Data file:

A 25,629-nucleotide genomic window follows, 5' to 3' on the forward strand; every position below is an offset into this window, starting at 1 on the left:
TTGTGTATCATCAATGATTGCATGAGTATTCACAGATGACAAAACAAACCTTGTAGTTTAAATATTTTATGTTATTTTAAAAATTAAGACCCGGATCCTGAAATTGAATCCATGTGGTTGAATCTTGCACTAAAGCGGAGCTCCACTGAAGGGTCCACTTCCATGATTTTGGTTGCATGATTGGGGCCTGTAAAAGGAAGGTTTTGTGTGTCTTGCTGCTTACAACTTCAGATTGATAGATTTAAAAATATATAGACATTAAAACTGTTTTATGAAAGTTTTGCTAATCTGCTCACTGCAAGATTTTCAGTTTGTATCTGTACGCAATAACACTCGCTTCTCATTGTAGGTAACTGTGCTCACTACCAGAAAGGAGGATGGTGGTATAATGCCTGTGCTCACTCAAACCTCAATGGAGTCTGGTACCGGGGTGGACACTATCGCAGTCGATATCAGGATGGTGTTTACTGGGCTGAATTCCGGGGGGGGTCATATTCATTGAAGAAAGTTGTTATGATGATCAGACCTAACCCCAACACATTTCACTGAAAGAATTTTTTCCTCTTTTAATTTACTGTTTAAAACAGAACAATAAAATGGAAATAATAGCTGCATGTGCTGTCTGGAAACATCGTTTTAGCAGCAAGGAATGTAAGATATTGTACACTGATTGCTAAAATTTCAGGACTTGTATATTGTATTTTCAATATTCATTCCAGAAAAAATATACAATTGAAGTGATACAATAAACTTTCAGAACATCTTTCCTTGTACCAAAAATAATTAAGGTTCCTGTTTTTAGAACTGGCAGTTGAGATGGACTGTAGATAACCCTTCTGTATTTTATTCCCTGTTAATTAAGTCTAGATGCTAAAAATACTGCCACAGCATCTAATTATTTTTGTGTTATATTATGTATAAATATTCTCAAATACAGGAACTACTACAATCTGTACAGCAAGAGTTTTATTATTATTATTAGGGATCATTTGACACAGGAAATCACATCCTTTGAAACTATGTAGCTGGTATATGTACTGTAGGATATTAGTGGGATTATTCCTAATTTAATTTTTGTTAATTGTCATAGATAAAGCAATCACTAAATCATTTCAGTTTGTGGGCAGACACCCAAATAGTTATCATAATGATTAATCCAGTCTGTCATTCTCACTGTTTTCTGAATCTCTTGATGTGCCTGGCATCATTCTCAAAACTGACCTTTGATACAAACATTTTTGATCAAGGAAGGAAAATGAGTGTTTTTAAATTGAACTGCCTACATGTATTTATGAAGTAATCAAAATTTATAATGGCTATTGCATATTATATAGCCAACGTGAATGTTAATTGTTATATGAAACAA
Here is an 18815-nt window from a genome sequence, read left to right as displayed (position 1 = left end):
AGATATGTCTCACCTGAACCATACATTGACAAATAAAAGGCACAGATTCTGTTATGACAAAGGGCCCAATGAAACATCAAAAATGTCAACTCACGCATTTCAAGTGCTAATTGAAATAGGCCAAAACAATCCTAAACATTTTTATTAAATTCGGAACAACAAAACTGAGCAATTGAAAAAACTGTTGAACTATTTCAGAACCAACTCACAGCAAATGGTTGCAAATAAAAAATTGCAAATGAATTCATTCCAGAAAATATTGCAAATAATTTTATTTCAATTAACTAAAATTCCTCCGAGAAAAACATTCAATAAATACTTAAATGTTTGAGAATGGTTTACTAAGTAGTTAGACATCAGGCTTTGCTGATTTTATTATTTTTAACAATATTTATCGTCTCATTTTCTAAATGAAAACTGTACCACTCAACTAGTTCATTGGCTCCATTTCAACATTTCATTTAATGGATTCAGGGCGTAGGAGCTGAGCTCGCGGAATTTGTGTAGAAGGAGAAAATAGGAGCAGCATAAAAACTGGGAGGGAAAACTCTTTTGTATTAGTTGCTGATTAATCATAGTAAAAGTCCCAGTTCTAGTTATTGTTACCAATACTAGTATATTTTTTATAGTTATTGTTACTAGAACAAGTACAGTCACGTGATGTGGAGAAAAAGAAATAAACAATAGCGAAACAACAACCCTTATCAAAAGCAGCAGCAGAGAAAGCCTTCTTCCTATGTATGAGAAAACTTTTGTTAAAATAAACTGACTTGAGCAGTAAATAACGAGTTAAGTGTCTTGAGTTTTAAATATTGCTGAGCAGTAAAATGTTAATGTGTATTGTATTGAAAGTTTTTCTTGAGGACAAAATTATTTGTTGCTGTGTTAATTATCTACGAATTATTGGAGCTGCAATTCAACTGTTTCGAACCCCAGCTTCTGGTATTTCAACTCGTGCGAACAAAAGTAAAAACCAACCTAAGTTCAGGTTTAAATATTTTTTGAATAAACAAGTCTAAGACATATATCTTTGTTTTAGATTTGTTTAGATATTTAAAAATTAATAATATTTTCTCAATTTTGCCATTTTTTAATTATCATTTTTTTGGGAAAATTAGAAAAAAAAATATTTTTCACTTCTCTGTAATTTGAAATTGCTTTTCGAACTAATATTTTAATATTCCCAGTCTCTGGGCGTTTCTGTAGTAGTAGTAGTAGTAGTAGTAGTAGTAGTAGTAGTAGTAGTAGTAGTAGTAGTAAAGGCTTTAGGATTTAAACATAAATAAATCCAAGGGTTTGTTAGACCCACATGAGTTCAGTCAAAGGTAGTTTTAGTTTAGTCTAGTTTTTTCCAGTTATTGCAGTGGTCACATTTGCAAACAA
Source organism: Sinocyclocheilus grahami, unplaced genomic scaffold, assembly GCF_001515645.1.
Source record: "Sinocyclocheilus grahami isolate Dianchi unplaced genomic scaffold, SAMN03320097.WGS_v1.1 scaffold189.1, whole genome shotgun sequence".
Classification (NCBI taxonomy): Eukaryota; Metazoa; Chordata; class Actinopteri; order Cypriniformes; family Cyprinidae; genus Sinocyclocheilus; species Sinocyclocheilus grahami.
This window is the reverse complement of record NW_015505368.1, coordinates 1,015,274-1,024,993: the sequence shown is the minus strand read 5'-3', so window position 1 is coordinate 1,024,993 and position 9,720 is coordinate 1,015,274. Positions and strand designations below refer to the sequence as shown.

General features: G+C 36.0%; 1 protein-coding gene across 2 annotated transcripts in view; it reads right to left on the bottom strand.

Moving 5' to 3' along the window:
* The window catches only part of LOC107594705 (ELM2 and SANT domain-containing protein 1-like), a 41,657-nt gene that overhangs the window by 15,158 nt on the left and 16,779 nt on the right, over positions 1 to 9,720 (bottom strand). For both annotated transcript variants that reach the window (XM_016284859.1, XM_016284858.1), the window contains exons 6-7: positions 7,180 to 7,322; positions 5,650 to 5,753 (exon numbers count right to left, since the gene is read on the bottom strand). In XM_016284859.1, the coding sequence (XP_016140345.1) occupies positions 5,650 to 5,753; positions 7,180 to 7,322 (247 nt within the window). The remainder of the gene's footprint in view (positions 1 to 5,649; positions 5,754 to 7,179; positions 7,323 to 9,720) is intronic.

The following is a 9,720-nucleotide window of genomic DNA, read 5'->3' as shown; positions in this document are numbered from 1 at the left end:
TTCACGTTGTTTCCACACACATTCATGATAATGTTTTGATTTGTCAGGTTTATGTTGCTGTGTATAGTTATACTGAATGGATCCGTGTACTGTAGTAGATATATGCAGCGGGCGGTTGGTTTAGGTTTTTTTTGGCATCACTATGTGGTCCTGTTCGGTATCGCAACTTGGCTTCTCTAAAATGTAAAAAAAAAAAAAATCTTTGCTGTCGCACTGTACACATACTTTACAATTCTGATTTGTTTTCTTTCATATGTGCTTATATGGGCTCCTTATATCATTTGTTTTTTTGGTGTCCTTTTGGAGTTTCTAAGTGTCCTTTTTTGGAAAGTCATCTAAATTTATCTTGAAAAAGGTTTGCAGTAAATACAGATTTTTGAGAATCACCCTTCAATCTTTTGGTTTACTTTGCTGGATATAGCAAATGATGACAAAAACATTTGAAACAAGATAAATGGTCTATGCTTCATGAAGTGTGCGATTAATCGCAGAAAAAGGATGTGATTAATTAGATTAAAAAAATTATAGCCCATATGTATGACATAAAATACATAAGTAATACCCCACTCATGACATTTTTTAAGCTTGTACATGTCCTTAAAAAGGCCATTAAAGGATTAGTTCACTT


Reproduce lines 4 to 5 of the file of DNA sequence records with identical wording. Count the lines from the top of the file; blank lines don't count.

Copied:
AGATATGTCTCACCTGAACCATACATTGACAAATAAAAGGCACAGATTCTGTTATGACAAAGGGCCCAATGAAACATCAAAAATGTCAACTCACGCATTTCAAGTGCTAATTGAAATAGGCCAAAACAATCCTAAACATTTTTATTAAATTCGGAACAACAAAACTGAGCAATTGAAAAAACTGTTGAACTATTTCAGAACCAACTCACAGCAAATGGTTGCAAATAAAAAATTGCAAATGAATTCATTCCAGAAAATATTGCAAATAATTTTATTTCAATTAACTAAAATTCCTCCGAGAAAAACATTCAATAAATACTTAAATGTTTGAGAATGGTTTACTAAGTAGTTAGACATCAGGCTTTGCTGATTTTATTATTTTTAACAATATTTATCGTCTCATTTTCTAAATGAAAACTGTACCACTCAACTAGTTCATTGGCTCCATTTCAACATTTCATTTAATGGATTCAGGGCGTAGGAGCTGAGCTCGCGGAATTTGTGTAGAAGGAGAAAATAGGAGCAGCATAAAAACTGGGAGGGAAAACTCTTTTGTATTAGTTGCTGATTAATCATAGTAAAAGTCCCAGTTCTAGTTATTGTTACCAATACTAGTATATTTTTTATAGTTATTGTTACTAGAACAAGTACAGTCACGTGATGTGGAGAAAAAGAAATAAACAATAGCGAAACAACAACCCTTATCAAAAGCAGCAGCAGAGAAAGCCTTCTTCCTATGTATGAGAAAACTTTTGTTAAAATAAACTGACTTGAGCAGTAAATAACGAGTTAAGTGTCTTGAGTTTTAAATATTGCTGAGCAGTAAAATGTTAATGTGTATTGTATTGAAAGTTTTTCTTGAGGACAAAATTATTTGTTGCTGTGTTAATTATCTACGAATTATTGGAGCTGCAATTCAACTGTTTCGAACCCCAGCTTCTGGTATTTCAACTCGTGCGAACAAAAGTAAAAACCAACCTAAGTTCAGGTTTAAATATTTTTTGAATAAACAAGTCTAAGACATATATCTTTGTTTTAGATTTGTTTAGATATTTAAAAATTAATAATATTTTCTCAATTTTGCCATTTTTTAATTATCATTTTTTTGGGAAAATTAGAAAAAAAAATATTTTTCACTTCTCTGTAATTTGAAATTGCTTTTCGAACTAATATTTTAATATTCCCAGTCTCTGGGCGTTTCTGTAGTAGTAGTAGTAGTAGTAGTAGTAGTAGTAGTAGTAGTAGTAGTAGTAGTAGTAAAGGCTTTAGGATTTAAACATAAATAAATCCAAGGGTTTGTTAGACCCACATGAGTTCAGTCAAAGGTAGTTTTAGTTTAGTCTAGTTTTTTCCAGTTATTGCAGTGGTCACATTTGCAAACAA
Source organism: Sinocyclocheilus grahami, unplaced genomic scaffold, assembly GCF_001515645.1.